Articles tagged with: William Henry Fox Talbot

Amelina Petit de Billier

on Wednesday, 23 September 2015. Posted in Other

Amelina Petit de Billier was born in Paris in 1798. In 1820, she moved from France to England to join the Feilding family as their governess at Lacock Abbey.

The Feilding family consisted of Charles Feilding, his wife Lady Elisabeth (previously Talbot, nee Fox-Strangways), their two daughters Caroline and Horatia, and Lady Elisabeth's son William Henry Fox Talbot. Amelina was a similar age to William and not much older than the two girls, so she seemed to live as part of the family even though she was originally engaged to be their governess. She enjoyed her life with the Feildings very much, remaining close to the family and actually was buried in the same plot as William Henry Fox Talbot.

Amelina Petit de Billier

Ela and Rosamond Talbot –A brief snapshot of their lives

on Wednesday, 18 March 2015. Posted in Talbot

Ela Therese Talbot, born 1836, and Rosamond Constance Talbot, born 1837, were two of four children born to William Henry Fox Talbot and his wife Constance. These two young ladies were born into a wealthy family at a time of huge changes in Great Britain. Queen Victoria came to the throne in 1837, the railways were expanding in Britain and abroad, industrialisation was taking place and the Great Exhibition opened in May 1851.

Fox Talbot family with Amelina

Ela and Rosamond were educated at home by their mother and a governess named Amelina Petit de Billier. She had been the governess to William Henry Fox Talbot when he was a boy and after a period of time back in France, which was her original home, she was asked to return to the family to become a companion to Fox Talbot's wife and children. She spoke French, Italian and German. She was an accomplished musician and played the piano and the harp. Amelina's harp is still kept at Lacock Abbey. This talented lady was also an excellent artist and could draw and paint. Ela and Rosamond were very lucky to have this lady in their household and she stayed with the household until she died in 1876.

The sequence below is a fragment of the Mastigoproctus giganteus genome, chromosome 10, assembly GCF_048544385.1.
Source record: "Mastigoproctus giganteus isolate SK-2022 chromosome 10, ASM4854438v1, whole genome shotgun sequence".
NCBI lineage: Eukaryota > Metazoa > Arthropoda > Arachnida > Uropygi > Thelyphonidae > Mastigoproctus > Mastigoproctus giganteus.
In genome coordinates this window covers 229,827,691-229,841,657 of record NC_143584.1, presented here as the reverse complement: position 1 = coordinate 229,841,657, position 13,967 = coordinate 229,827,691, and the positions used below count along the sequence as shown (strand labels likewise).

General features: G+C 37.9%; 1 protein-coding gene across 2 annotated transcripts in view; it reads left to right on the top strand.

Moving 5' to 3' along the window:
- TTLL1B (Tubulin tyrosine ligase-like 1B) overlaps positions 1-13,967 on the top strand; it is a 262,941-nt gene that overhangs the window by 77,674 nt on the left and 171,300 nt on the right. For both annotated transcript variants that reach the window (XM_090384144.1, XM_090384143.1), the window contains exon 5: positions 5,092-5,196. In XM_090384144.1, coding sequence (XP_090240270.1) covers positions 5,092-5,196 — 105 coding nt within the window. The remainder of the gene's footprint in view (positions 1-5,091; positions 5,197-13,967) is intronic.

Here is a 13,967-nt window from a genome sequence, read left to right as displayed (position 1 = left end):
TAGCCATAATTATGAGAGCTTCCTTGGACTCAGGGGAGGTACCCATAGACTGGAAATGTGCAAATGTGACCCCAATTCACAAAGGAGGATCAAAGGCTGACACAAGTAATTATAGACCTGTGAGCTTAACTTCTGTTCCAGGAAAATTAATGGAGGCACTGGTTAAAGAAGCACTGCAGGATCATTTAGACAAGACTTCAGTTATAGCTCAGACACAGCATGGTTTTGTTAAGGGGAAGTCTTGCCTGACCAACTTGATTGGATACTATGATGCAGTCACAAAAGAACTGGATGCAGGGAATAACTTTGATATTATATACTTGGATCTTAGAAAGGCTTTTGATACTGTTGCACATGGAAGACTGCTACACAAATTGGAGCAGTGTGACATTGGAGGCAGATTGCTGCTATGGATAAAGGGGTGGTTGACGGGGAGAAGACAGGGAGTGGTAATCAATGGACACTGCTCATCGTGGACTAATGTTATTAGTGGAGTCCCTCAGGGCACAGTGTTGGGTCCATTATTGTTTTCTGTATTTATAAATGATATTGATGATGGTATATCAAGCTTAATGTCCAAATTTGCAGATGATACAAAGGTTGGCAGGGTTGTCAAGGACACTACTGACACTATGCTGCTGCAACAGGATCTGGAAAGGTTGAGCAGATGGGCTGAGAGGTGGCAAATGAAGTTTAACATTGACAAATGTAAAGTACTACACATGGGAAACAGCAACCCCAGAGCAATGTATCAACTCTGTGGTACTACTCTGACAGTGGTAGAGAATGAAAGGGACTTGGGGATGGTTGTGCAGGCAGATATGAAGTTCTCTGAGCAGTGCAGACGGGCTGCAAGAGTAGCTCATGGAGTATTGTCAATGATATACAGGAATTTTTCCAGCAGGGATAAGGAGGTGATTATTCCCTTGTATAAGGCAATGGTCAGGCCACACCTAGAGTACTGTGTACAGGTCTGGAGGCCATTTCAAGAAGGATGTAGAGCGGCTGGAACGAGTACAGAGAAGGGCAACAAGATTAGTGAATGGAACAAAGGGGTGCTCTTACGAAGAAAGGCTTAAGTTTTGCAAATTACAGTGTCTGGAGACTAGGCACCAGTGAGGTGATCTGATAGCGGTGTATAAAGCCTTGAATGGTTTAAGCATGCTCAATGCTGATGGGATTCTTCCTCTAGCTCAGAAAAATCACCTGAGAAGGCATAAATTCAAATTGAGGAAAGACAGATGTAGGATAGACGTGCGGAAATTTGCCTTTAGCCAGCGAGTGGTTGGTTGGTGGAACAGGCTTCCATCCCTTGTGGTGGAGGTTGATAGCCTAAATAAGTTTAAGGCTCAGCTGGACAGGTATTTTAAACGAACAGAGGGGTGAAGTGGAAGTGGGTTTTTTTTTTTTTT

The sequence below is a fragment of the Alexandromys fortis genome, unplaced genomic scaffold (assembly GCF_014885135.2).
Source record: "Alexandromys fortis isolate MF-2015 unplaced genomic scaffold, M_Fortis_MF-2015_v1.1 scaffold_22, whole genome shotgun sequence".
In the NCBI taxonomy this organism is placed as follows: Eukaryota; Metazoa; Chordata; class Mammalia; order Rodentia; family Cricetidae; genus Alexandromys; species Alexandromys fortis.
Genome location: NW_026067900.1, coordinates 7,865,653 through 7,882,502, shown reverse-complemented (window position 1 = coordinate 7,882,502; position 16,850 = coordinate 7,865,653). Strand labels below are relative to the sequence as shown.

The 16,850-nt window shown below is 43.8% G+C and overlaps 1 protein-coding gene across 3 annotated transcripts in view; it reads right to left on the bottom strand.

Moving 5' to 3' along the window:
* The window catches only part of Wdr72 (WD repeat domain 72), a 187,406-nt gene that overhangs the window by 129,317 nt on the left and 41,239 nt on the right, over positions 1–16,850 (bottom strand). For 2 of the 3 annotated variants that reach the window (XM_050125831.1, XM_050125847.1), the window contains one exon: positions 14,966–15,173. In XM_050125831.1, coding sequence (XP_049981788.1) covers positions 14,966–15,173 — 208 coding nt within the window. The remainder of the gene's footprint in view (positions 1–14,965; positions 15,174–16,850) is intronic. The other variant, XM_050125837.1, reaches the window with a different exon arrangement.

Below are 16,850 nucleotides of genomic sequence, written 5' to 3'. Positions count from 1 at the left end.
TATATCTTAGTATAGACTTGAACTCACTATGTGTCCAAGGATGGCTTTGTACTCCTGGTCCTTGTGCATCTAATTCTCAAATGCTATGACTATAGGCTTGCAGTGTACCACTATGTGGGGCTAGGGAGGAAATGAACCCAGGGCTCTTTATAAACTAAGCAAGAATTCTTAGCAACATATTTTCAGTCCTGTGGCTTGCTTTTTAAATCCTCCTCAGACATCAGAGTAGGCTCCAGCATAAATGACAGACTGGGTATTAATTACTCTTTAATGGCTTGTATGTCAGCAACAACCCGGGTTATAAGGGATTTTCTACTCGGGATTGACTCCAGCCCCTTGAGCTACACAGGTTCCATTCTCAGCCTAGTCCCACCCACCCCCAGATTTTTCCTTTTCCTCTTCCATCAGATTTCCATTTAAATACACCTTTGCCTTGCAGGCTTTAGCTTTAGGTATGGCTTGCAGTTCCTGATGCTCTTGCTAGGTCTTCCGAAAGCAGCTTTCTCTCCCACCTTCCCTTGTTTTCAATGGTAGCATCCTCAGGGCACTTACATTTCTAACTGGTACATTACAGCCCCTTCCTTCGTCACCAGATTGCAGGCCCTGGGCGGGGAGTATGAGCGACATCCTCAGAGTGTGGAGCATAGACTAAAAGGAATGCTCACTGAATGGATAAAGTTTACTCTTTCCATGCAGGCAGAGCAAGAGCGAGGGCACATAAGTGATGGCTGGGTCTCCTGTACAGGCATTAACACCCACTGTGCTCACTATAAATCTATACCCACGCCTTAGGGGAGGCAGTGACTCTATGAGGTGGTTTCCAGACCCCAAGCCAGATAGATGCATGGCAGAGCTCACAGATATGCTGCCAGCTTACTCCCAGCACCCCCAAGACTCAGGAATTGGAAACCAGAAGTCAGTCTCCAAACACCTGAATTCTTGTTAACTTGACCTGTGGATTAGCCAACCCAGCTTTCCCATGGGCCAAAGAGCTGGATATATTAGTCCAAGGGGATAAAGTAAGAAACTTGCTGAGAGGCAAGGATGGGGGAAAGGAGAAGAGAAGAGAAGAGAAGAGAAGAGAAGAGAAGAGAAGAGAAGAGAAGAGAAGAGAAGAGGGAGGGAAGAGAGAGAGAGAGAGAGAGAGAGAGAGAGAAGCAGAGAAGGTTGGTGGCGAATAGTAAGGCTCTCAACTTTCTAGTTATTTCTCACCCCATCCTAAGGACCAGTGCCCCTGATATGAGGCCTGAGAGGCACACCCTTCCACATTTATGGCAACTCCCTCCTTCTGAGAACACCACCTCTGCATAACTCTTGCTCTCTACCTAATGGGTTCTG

The Gale family

on Friday, 25 September 2015. Posted in Other

Lacock carpenters through the centuries

The Gale family are of particular interest because in the 19th century it was John Gale who built the camera obscura for William Henry Fox Talbot’s research into photography. The Fox Talbot Correspondence project has transcribed several letters to or from William Henry Fox Talbot which refer to John Gale and his carpentry work, showing that he was a trusted local carpenter and he was obviously very trusted by Fox Talbot if he was given the honour of doing some of the work which would later be seen as an important time in the development of photography but which at the time probably seemed very strange to Gale. They must have also seemed strange to William’s wife Constance as she called them “Mousetraps” and there were several of them made and probably dotted around the house. John Gale also did a lot of valuations on the Lacock estate, valuing furniture in houses including Lacock Abbey and often valuing timber that had been sawn in the various forests on the estate.

William Henry Fox Talbot with camera obscura